Use This Perspective To Avoid PMP® Exam Stress: Edet Archibong, PMP

manage pmp exam stress edetPMP® exam stress can be hard to manage. In this post Edet Archibong shares 3 tips to avoid exam stress & a new exam perspective you might not have thought of!

Edet has over 6 years of experience working for Huawei Technologies Cote D’Ivoire (Ivory Coast) as a Quality Manager, Site Manager and Implementation Manager. His works takes him across several West African Countries. While he loves traveling, Edet has a goal of constantly learning to enhance his knowledge.

Let’s have a read..

How did you decide of taking up PMP®?

Edet Archibong PMPI have been working on various projects for 6+ years, and in each project I get to work on a different aspect of project management. I always wondered about the areas of project management that I am missing.

It became clear to me that I needed a comprehensive and all-round understanding of project management – which was possible by taking up a certification exam.

While I researched and found various options, Project Management Professional (PMP®) was one option that covered all aspects of project management.

Right from pre-initiation (business case, needs assessment etc) to all the way closing the right way. Right from collecting user requirements to managing procurement – PMP® covers it all.

My core goal has been to be able to manage any project end to end on my own.

I figured PMP® would be the one that helps me get there.

Now that you have PMP® certification, how do you think it will help you?

I believe that knowledge and action both will get us grow in our career. I have got knowledge part from my PMP® prep experience.

It would help me take more informed decisions on my projects, which would make me confident about my actions. Also, I believe PMP® helps me become a better leader.

Also Read: PMP Brain dump strategy is NOT dead. Click to know all about it (and get my brain dump for free).

Tell us about the study resources you used for your exam.

I did an online training with Invensis Learning Systems.

Apart from this, I used the PMBOK guide – which I found is a good reference book.

I also used Rita Mulcahy’s book, and Joseph Phillips book.

What was your study approach?

I approached my exam preparation with the perspective that ‘I was already a PMP all I needed was for the exam to confirm it’.

I firmly believe that this mindset played a major role in my exam success.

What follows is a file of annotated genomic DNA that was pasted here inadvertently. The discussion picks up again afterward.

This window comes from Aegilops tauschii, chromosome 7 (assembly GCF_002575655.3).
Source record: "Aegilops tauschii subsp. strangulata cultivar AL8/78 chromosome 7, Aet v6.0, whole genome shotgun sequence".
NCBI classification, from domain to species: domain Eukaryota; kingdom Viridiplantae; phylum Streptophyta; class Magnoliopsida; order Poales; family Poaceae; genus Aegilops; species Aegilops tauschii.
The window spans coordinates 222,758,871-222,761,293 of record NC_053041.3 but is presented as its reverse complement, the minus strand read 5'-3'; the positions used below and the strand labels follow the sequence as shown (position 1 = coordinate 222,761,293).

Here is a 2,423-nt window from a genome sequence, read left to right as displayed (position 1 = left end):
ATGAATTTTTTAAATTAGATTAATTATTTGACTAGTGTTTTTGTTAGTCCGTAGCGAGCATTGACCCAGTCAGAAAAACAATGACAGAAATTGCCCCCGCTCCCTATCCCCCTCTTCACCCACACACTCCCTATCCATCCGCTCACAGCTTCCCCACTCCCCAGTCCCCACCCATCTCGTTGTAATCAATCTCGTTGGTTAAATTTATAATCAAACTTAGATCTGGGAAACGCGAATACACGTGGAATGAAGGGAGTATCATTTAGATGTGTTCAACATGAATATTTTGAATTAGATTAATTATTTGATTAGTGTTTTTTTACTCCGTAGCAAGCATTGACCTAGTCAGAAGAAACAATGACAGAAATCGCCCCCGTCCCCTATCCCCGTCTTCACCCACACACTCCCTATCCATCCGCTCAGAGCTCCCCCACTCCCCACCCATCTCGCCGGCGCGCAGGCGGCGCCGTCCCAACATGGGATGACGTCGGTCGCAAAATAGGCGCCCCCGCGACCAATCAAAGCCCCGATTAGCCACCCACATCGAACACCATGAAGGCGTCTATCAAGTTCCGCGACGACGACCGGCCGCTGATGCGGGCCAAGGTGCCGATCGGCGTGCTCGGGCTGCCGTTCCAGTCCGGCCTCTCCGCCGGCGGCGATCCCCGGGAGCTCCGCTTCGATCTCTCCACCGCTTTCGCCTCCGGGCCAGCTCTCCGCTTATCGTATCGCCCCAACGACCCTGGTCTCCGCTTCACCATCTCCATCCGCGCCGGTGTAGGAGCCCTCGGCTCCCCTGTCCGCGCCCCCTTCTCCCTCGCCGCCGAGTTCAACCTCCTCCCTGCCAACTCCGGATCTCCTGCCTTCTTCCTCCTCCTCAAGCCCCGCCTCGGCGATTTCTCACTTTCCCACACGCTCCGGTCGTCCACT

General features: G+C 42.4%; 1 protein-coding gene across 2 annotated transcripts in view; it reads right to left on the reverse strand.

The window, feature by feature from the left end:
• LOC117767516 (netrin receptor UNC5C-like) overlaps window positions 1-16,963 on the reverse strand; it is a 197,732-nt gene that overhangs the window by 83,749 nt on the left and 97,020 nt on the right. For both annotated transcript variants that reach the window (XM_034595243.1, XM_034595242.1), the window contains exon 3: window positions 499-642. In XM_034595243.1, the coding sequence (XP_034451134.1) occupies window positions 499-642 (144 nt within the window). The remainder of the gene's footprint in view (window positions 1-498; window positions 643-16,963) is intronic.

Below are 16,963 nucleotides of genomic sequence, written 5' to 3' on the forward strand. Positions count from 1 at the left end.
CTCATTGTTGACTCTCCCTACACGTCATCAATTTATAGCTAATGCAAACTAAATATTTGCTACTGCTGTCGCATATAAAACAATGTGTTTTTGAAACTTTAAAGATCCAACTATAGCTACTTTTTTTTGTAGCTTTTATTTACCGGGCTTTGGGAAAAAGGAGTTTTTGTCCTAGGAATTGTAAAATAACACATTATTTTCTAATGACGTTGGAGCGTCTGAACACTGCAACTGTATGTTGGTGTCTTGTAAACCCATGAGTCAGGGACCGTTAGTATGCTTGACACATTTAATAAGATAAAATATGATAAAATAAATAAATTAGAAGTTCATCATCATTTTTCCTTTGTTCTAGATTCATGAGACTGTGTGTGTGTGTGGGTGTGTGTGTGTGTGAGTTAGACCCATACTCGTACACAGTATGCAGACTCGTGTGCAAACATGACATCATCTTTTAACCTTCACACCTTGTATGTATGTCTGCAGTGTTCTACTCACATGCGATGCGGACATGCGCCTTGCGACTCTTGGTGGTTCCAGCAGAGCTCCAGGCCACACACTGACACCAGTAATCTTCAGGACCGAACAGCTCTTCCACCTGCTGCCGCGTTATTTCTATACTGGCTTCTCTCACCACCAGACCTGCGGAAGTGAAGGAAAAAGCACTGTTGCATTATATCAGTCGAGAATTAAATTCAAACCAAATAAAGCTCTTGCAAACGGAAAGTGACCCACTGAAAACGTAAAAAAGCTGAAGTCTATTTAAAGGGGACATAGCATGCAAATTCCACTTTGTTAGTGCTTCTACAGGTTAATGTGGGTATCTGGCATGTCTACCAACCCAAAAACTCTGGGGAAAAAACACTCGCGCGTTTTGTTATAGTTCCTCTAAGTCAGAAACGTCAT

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Wow, that’s powerful. Any blockers you faced?

Of course. Mostly in terms of complexity of concepts.

I had issues with Contract types under the Procurement Knowledge area, and many concepts in Risk Management.

To address these I had to re-read those knowledge areas over and over again. I did this till I had a good understanding of the concepts. I reinforced this understanding by attempting as many mock test questions as possible.

Especially in the week prior to the exam I attempted as many practice questions as usual, from Oliver Lehman and of course Rita, while aiming for a pass mark of 85%.

Also read: My recommended top PMP study resources (including bunch of free access)

How about the exam?

Phew! I was nervous throughout.

Thankfully things went more or less according to the plan, I was elated to see the ‘Congratulations’ message on the screen! 🙂

Any study tips for PMP aspirants?

I think these 3 points are useful to manage the PMP® exam stress and increase the odds of success.

  • First would be to study at your pace. Most of us manage multiple hats at work and need to balance personal commitments as well.

Moreover, PMP exam is not something one could do in a week’s time of additional effort. It takes consistent effort over many weeks or months. And it takes making changes to one’s daily routines for a longer period of time.

Rather than forcing yourself and burning out, the approach of making slight changes to carve in study time would be more useful, in my view.

  • Second, pick a study plan that works for you.

No matter what you read, and what plans you get – there is no one plan that fits all.

Even if you are given a plan, assess it against your own circumstances and refine to suit your needs.

  • Third, do not try to cram the ITTO’s.

Many a people do this mistake. Mindless cramming will only add to the exam stress.

Instead try to understand the logic behind the processes, inputs, tools and techniques, outputs – especially think why are they needed.

This approach helps you logically weave processes and ITTOs in your mind.

Thus when you answer and questions (even non-ITTO based ones), you will be able to logically deduce answers.

There you have it. I hope you’ll make use of these insights and avoid PMP® exam stress.

All the best,

Edet Archibong, PMP

Also read: Feel free to copy Lisa’s 12-week PMP prep plan

 

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